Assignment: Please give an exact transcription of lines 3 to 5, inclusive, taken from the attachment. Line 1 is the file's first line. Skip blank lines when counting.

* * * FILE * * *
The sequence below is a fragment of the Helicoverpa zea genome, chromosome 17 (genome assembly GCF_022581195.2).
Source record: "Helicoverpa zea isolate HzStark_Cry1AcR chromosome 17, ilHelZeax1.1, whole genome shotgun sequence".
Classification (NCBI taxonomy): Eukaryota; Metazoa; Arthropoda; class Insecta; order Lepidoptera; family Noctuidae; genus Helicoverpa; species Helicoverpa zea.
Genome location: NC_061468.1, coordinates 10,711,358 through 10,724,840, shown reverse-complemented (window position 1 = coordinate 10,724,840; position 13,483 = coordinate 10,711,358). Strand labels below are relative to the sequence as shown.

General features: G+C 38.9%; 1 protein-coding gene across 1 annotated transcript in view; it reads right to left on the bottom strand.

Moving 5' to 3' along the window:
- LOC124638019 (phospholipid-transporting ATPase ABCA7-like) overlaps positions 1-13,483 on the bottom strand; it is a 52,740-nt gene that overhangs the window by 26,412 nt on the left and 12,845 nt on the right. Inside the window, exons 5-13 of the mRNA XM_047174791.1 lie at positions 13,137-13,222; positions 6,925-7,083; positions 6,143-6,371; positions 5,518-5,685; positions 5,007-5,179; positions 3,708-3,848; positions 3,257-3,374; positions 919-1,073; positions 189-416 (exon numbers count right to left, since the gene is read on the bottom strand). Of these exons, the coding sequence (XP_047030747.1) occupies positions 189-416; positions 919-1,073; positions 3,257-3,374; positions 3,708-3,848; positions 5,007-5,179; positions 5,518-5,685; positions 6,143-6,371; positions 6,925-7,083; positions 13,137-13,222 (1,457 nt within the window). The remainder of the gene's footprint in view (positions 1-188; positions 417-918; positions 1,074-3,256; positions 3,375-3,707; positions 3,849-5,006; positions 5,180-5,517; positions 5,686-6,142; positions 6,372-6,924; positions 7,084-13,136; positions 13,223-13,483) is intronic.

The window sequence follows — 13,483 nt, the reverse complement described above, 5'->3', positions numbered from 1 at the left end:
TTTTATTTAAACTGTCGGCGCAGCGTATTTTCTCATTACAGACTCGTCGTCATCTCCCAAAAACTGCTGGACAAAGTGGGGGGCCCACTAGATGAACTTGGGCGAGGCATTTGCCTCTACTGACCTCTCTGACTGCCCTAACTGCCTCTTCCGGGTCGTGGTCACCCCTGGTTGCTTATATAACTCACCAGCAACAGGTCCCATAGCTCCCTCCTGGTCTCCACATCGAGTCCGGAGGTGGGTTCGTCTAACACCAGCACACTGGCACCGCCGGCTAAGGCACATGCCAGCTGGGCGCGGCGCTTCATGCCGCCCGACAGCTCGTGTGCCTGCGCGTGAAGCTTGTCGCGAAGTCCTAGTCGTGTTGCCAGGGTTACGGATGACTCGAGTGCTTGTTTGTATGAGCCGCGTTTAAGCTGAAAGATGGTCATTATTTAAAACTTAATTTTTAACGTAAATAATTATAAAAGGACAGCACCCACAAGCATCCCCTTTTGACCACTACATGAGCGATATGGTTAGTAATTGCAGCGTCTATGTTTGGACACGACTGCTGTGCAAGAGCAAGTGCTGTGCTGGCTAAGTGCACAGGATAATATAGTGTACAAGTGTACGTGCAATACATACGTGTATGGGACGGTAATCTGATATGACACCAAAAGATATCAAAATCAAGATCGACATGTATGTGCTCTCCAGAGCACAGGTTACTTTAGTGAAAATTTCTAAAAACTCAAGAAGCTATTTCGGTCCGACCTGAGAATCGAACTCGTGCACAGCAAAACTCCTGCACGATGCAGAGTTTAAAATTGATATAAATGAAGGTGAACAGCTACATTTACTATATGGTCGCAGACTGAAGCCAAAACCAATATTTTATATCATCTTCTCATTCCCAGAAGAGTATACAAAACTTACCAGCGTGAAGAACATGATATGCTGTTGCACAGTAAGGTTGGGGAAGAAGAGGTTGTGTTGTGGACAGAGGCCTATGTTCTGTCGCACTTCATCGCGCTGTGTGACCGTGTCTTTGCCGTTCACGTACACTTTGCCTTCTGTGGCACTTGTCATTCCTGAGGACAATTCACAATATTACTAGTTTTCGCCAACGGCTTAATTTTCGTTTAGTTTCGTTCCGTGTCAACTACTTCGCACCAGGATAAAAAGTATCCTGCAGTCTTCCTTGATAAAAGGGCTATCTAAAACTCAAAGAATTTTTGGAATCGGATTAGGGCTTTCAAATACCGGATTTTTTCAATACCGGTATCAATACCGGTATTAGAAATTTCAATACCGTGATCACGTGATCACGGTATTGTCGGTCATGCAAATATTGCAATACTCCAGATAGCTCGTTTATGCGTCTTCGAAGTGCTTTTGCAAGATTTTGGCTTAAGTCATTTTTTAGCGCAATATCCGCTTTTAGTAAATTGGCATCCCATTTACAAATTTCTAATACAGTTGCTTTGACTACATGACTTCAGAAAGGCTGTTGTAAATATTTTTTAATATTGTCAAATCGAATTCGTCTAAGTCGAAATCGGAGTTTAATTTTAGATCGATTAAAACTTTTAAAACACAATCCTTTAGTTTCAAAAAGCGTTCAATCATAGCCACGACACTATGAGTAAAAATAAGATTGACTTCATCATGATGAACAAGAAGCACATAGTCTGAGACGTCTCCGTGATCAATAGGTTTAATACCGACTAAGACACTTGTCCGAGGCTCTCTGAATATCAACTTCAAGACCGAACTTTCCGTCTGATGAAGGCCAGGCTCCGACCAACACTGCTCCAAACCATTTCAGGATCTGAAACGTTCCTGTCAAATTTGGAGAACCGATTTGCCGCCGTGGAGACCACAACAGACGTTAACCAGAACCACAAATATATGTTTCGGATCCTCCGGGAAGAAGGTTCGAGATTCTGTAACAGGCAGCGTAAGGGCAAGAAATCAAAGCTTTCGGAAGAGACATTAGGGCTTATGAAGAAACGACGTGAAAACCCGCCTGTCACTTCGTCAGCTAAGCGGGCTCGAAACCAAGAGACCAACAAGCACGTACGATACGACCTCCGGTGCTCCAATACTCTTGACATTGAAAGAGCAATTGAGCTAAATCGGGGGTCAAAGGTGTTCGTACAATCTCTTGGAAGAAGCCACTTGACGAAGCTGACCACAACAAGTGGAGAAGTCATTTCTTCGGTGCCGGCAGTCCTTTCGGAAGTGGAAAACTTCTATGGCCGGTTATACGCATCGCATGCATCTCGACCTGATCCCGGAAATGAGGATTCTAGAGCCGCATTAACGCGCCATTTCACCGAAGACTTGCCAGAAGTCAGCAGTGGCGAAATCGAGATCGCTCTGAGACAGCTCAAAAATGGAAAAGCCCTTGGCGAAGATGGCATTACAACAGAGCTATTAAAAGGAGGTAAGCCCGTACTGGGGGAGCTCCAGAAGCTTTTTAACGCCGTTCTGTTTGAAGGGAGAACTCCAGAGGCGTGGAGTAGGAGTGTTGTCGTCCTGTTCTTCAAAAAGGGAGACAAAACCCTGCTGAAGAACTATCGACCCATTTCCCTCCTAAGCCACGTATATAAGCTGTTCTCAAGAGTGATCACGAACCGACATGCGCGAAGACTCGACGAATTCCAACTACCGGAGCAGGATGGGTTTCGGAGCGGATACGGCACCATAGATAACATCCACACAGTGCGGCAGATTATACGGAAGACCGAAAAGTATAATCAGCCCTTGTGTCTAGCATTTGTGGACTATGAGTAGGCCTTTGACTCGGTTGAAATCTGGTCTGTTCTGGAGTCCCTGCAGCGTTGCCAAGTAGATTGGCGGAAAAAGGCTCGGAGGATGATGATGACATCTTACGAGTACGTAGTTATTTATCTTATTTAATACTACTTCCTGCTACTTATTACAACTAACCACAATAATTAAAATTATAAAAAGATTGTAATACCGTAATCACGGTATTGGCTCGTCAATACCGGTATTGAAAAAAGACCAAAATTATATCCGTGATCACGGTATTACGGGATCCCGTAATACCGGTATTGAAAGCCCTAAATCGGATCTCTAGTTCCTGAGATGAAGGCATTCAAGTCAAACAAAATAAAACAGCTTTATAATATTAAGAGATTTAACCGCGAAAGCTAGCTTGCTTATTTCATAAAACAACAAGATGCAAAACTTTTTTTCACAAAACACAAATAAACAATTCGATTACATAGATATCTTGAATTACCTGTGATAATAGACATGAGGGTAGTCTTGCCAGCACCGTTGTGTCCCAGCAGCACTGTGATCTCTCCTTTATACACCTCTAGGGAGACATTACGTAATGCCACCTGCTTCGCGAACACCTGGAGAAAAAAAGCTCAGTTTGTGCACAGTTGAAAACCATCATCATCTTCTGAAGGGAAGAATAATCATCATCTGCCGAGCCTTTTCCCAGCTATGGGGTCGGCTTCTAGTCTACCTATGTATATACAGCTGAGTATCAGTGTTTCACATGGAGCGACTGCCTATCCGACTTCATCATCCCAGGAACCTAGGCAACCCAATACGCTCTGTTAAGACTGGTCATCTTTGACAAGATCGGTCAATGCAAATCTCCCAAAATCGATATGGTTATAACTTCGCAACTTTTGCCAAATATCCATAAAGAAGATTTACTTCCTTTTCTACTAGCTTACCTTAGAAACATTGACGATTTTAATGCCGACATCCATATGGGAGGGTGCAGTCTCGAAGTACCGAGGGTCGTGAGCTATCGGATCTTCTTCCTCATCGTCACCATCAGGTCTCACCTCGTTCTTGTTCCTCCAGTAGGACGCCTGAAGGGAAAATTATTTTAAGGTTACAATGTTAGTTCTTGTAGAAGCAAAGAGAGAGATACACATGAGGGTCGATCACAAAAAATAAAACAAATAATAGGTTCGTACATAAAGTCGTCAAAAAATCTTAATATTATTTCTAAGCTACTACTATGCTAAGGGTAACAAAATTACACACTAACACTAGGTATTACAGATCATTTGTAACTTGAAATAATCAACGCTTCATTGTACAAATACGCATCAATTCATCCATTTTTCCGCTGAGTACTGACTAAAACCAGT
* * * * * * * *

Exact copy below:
Classification (NCBI taxonomy): Eukaryota; Metazoa; Arthropoda; class Insecta; order Lepidoptera; family Noctuidae; genus Helicoverpa; species Helicoverpa zea.
Genome location: NC_061468.1, coordinates 10,711,358 through 10,724,840, shown reverse-complemented (window position 1 = coordinate 10,724,840; position 13,483 = coordinate 10,711,358). Strand labels below are relative to the sequence as shown.

General features: G+C 38.9%; 1 protein-coding gene across 1 annotated transcript in view; it reads right to left on the bottom strand.